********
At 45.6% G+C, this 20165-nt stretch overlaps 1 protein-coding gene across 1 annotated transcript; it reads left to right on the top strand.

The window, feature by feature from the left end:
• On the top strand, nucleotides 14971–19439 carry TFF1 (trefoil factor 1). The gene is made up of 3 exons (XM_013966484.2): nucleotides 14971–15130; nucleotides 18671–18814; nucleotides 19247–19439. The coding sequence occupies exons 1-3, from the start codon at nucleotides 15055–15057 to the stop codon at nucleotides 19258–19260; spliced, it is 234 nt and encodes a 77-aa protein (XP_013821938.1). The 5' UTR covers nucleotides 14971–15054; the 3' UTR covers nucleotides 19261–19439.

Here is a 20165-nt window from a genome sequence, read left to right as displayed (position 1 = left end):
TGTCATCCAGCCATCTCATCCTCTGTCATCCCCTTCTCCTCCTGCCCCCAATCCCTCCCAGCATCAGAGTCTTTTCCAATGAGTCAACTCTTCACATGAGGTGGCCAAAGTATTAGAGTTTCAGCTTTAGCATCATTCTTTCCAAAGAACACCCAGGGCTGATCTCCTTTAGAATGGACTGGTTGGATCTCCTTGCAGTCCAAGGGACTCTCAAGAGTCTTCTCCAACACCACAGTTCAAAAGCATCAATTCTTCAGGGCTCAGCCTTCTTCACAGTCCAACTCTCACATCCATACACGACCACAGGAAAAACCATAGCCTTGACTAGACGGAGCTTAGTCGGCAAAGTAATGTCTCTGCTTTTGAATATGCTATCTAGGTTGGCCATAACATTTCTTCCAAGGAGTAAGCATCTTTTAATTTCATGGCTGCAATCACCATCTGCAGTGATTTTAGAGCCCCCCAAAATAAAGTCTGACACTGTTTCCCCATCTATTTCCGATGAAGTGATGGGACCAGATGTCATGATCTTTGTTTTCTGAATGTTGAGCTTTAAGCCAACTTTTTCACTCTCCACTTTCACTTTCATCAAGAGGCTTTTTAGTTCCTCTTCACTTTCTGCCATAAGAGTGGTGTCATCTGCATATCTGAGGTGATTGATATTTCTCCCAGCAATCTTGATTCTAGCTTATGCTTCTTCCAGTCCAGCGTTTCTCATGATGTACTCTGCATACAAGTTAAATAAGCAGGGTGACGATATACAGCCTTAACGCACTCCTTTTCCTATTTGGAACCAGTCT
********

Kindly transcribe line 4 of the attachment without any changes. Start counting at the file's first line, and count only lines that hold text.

Here is a 20165-nt window from a genome sequence, read left to right as displayed (position 1 = left end):